The road from the main town, Hanga Roa to one of the main sites, Ahu Tongariki is not illuminated at all, and parts of it are unpaved. Right before Naomi’s pre-dawn alarm signalled a get-up-and-go, I was already awake listening to the heavy storm which was passing through town.
We got going anyways. My headlights were throwing light only about 2m ahead of the buggy, and I was panicking because the horizon was already starting to be visible.
The little strip of a road I could see ahead of me looked like it reached out to the very end of the world.
Navegar por la immensidad del confine! ..and we were racing against the clock that was ticking sunrise.
We somehow, astoundingly, made it to the Ahu Tongariki in time. It was a rainy, cloudy morning, and the sun actually wasn’t at all rising behind the moai, like we had imagined.
A handful of people were there already, awaiting the same miracle. I saw sheets of rain, like a swarm of bees, coming at us. About 15min later, the dawn broke with a subtle coral light coming from behind the Maunga Pu A Katiki volcano.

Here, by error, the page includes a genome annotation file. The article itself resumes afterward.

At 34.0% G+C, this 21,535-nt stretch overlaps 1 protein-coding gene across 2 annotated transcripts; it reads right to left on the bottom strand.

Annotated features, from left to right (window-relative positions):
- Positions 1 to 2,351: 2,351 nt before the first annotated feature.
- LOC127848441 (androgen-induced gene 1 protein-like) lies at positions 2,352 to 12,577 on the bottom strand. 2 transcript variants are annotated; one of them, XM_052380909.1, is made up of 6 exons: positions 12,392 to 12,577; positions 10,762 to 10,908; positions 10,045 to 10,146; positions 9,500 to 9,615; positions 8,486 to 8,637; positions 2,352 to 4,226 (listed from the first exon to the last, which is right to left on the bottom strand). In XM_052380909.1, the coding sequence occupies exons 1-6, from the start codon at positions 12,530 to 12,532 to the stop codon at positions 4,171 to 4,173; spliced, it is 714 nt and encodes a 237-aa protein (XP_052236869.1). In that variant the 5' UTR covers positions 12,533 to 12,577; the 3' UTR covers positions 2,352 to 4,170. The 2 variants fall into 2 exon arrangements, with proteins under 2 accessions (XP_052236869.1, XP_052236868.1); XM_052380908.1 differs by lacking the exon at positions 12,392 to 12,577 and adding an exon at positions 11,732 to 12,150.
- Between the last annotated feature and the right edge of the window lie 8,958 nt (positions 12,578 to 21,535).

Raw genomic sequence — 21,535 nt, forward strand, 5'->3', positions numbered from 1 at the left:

On the drive back, the ‘swarm of bees’ followed us almost all the way to Hanga Roa. Soaked, muddy from buggy’s wheels, and debating whether the dawn escapades were a good idea at all, we went looking for warm breakfast.
There is no public transportation on the isle, and so after returning my 24h-rental buggy, I decided to hitch-hike the rest of the time (after all the island is an area of only 160 km2).
At the intersection towards Anakana, after no more than a 10-min wait, a jeep stopped and a very interesting native man offered me a ride. He said he lives ‘near Anakana’ and was heading home, but first needed to run a few errands. So I would join him in his errands: didn’t mind the least!
An artist, a philosopher, a writer, a thinker, Fetu, when asked what he does with his life nowadays, said he “thinks”. I knew we would get along..
During our 45min ride he overwhelmed me with various theories of life, at some instances very intensely talking about his beliefs, and in some so lightly, practically jokingly. He also taught me a bit of Rapa Nui language: